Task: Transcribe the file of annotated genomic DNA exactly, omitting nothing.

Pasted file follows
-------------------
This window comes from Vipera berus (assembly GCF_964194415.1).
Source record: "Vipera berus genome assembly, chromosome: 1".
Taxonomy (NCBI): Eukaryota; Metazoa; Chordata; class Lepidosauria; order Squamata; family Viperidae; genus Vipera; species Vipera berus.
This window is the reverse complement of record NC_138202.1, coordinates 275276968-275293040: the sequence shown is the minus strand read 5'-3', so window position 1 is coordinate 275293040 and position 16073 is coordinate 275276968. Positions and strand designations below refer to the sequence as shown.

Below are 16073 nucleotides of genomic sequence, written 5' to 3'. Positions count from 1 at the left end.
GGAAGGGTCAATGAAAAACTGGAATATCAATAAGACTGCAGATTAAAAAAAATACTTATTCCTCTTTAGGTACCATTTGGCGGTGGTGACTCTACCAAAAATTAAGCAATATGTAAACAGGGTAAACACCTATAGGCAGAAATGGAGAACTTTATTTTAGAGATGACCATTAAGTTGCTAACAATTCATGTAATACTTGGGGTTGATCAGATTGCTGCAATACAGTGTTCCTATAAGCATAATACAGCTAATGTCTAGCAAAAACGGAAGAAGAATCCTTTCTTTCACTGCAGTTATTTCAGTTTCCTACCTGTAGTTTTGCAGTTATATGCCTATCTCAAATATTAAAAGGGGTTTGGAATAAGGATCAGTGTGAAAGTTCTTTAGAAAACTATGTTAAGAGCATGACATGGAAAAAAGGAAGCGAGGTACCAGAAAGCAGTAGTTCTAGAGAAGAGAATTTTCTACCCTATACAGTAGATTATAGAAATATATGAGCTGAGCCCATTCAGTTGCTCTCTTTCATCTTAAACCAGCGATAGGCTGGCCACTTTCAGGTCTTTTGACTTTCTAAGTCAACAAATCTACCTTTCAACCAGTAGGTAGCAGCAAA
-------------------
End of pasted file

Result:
This window comes from Vipera berus (assembly GCF_964194415.1).
Source record: "Vipera berus genome assembly, chromosome: 1".
Taxonomy (NCBI): Eukaryota; Metazoa; Chordata; class Lepidosauria; order Squamata; family Viperidae; genus Vipera; species Vipera berus.
This window is the reverse complement of record NC_138202.1, coordinates 275276968-275293040: the sequence shown is the minus strand read 5'-3', so window position 1 is coordinate 275293040 and position 16073 is coordinate 275276968. Positions and strand designations below refer to the sequence as shown.

Below are 16073 nucleotides of genomic sequence, written 5' to 3'. Positions count from 1 at the left end.
GGAAGGGTCAATGAAAAACTGGAATATCAATAAGACTGCAGATTAAAAAAAATACTTATTCCTCTTTAGGTACCATTTGGCGGTGGTGACTCTACCAAAAATTAAGCAATATGTAAACAGGGTAAACACCTATAGGCAGAAATGGAGAACTTTATTTTAGAGATGACCATTAAGTTGCTAACAATTCATGTAATACTTGGGGTTGATCAGATTGCTGCAATACAGTGTTCCTATAAGCATAATACAGCTAATGTCTAGCAAAAACGGAAGAAGAATCCTTTCTTTCACTGCAGTTATTTCAGTTTCCTACCTGTAGTTTTGCAGTTATATGCCTATCTCAAATATTAAAAGGGGTTTGGAATAAGGATCAGTGTGAAAGTTCTTTAGAAAACTATGTTAAGAGCATGACATGGAAAAAAGGAAGCGAGGTACCAGAAAGCAGTAGTTCTAGAGAAGAGAATTTTCTACCCTATACAGTAGATTATAGAAATATATGAGCTGAGCCCATTCAGTTGCTCTCTTTCATCTTAAACCAGCGATAGGCTGGCCACTTTCAGGTCTTTTGACTTTCTAAGTCAACAAATCTACCTTTCAACCAGTAGGTAGCAGCAAA